The First Lady’s box has been used for more than three decades to single out heroic acts and honor Americans who exemplify the themes and ideals laid out in the State of the Union address.
Seattle Police Chief Kathleen O’Toole has been invited to sit in the first lady’s box during President Obama’s final State of the Union address Tuesday.
O’Toole was chosen for what the White House described as her nationally recognized efforts to change department policies and build community ties.
The first lady’s box has been used for more than three decades to single out heroic acts and honor Americans who exemplify the themes and ideals laid out in the State of the Union address.
In a tradition dating to President Reagan’s administration, O’Toole will join more than 20 others selected to sit with Michelle Obama during the nationally televised speech. One seat will remain empty to represent victims of gun violence who no longer have a voice, a White House official said.
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At times over the years, the president has recognized guests by name during the speech.
O’Toole said she got a call last Sunday inviting her to attend.
“I was a bit stunned to be honest and certainly humbled,” she said, calling the invitation a great indication that Seattle has embraced police reform.
In his remarks, Obama likely will touch on building ties between police and communities, a major push of his administration. If so, it’s not known if he will directly mention the work taking place in Seattle.
O’Toole, who was sworn in as Seattle’s chief in June 2014, inherited a department struggling to comply with federally mandated reforms stemming from 2011 U.S. Justice Department investigation that found officers too often resorted to excessive force and displayed evidence of biased policing.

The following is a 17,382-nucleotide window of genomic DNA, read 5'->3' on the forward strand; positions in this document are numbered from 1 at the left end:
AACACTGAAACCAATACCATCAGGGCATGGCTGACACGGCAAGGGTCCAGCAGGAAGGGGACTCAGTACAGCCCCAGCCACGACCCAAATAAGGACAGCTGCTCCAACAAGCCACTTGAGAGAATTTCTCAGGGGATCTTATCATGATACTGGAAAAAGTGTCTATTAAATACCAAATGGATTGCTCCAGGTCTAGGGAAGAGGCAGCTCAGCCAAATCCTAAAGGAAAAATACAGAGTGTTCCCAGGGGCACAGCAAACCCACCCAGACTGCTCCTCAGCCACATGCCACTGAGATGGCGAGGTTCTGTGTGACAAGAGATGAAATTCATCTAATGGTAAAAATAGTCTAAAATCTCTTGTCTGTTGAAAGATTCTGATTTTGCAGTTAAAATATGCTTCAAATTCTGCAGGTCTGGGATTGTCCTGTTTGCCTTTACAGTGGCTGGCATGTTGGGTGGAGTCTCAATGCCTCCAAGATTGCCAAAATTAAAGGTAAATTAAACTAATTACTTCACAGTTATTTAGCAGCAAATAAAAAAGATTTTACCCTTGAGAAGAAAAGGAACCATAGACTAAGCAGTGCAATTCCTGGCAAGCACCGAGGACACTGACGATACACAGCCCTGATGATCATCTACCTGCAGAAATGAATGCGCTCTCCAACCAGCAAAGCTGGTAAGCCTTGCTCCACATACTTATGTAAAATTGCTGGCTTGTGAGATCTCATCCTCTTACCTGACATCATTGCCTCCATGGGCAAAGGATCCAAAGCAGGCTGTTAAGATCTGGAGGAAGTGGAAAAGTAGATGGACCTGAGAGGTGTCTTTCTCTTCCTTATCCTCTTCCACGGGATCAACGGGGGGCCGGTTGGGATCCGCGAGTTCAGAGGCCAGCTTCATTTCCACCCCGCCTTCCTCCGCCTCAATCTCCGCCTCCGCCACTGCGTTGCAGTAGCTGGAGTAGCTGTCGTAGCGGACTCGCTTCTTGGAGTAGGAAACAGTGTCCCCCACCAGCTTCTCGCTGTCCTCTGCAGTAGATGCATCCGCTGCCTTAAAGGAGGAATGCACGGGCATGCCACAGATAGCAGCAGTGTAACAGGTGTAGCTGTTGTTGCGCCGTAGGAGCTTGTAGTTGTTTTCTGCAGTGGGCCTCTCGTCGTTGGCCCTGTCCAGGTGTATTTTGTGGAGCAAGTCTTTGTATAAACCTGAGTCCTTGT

Since then, Merrick Bobb, the federal monitor overseeing the reform effort, has credited O’Toole with leading the department toward compliance with a 2012 consent decree between the city and Justice Department to curb excessive force and discriminatory policing.
In inviting O’Toole to sit with the first lady, the White House noted her focus on working with the community, improving officer morale, implementing new policies and making the most of department resources. Included was a six-month pilot program in which officers wore body cameras, which led to a $600,000 Justice Department grant to expand the program.
Last year, Seattle police officials participated in a White House event to boost the use of data and technology to build public trust.
O’Toole, confessing she isn’t comfortable in the limelight, called the State of the Union invitation a wonderful opportunity to represent all who have worked on reform, including Mayor Ed Murray, city officials, the Justice Department and the federal monitor’s team.
“I have to believe that collaborative effort led to this invitation,” she said.
“Certainly we are not done, but I think we’re definitely ahead of the curve,” she added, referring to other cities looking at reforms such as de-escalating confrontations and crisis intervention.
In a visit to Seattle in September, U.S. Attorney General Loretta Lynch praised the progress of police reforms, saying the city had become a model for law-enforcement agencies around the country in light of deadly police encounters in Ferguson, Mo., and Baltimore, Md.
Seattle’s efforts have drawn visits by police from several major cities, including Baltimore and New York, to learn about what is being done.
O’Toole will be accompanied by DeAndre Coulter, a communications intern in Murray’s office.
Coulter, 22, is a senior at the University of Washington who plans to graduate this spring with a degree in communications and minor in diversity.
Although Coulter won’t sit with O’Toole during the speech, he will attend a White House reception and tour with her before the speech and will participate in other activities.
Murray, in a statement, said he was pleased Coulter will be attending and praised O’Toole and Seattle police for their “significant strides towards reforming our department and becoming a national model for urban policing.”
“Across the nation, communities are looking to Seattle and the reforms we’ve made regarding training, transparency and accountability,” Murray said. “While we still have much more work to do, it’s a strong statement that the administration is recognizing Seattle’s leadership on this national priority during the president’s final State of the Union.”